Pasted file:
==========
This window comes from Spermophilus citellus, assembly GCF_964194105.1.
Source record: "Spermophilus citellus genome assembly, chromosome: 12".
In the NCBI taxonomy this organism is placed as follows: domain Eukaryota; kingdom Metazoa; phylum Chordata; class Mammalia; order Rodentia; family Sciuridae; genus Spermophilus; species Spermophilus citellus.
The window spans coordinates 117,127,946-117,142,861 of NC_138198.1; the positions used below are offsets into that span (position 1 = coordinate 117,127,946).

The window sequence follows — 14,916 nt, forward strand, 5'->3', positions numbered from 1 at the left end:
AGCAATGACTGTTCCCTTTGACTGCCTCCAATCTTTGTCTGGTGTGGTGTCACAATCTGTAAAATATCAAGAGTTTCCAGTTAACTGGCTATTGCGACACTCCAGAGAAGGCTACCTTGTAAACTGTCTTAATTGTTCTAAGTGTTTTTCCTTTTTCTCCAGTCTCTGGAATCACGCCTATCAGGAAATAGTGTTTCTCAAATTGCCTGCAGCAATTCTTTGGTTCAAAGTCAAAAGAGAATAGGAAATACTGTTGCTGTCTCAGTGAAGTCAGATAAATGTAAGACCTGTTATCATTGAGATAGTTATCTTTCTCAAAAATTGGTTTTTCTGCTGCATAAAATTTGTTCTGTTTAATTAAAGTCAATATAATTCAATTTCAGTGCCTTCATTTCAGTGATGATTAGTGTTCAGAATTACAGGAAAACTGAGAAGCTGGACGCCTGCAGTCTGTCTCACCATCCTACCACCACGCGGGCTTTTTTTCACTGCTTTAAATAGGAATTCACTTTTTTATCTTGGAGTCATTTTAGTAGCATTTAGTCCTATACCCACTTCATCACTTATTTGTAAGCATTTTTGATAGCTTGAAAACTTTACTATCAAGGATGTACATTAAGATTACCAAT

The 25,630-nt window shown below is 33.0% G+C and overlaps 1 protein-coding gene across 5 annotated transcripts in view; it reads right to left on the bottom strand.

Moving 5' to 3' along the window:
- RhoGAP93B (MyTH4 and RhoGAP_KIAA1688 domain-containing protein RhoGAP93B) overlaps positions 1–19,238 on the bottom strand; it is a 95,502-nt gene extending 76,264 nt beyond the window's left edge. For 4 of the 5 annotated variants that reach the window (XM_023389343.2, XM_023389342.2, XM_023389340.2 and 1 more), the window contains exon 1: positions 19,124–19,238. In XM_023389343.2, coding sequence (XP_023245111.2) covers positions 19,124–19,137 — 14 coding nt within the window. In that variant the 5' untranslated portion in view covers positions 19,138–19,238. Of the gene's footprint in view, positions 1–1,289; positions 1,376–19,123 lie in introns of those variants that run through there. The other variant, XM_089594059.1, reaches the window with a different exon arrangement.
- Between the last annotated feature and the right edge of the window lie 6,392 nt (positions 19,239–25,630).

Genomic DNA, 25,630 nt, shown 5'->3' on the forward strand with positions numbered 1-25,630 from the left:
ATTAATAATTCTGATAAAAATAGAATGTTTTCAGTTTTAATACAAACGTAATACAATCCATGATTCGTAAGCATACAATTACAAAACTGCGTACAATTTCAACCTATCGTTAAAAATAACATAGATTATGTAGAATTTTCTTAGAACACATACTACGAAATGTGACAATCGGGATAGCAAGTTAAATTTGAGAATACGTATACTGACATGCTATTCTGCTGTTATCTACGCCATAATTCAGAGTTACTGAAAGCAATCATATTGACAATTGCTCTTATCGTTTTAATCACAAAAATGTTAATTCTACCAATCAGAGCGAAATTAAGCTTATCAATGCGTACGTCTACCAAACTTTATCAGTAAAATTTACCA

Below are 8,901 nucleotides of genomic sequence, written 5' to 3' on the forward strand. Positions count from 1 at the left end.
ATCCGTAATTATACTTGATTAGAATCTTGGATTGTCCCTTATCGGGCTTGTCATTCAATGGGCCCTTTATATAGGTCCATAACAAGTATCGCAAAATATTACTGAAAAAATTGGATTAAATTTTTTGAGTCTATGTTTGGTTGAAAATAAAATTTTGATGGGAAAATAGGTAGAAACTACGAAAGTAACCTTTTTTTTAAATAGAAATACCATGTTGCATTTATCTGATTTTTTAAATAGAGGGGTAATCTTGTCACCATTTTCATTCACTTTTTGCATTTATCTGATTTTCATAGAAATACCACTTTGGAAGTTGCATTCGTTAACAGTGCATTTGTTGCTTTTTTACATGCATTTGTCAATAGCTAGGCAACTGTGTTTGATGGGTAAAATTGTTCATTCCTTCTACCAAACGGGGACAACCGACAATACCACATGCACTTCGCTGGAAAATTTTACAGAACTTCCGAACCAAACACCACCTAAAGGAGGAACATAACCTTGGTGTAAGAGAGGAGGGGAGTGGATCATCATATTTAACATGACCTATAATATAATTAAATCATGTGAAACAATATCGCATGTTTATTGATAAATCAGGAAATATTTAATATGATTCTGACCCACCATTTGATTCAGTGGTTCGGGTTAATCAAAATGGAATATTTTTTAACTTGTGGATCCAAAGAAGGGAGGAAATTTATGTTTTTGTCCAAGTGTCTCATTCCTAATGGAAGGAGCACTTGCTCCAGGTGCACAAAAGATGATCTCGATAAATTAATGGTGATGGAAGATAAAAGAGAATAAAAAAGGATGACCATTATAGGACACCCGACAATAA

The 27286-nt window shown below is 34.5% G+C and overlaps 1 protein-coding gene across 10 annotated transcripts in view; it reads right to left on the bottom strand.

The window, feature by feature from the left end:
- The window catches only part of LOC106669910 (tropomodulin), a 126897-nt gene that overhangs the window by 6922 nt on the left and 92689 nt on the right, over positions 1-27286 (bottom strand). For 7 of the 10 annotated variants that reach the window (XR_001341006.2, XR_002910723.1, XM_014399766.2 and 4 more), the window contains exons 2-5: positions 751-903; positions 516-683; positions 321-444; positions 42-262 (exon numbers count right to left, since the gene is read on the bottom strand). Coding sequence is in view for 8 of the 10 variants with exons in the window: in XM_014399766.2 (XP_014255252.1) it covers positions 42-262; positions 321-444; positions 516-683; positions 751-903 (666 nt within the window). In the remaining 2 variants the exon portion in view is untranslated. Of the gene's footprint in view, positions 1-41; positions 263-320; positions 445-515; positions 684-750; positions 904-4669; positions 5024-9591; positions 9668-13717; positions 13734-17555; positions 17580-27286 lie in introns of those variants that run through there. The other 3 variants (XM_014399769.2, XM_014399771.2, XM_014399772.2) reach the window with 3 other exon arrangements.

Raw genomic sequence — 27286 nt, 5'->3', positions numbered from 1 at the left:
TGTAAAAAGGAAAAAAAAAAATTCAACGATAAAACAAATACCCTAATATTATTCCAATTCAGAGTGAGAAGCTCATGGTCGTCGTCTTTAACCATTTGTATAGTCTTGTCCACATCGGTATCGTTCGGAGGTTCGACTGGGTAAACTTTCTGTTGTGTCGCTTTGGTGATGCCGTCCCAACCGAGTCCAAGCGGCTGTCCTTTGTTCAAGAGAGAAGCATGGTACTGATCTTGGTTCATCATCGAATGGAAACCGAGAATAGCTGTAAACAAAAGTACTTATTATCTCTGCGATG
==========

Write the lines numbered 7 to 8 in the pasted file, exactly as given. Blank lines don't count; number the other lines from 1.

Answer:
The 25,630-nt window shown below is 33.0% G+C and overlaps 1 protein-coding gene across 5 annotated transcripts in view; it reads right to left on the bottom strand.

Moving 5' to 3' along the window: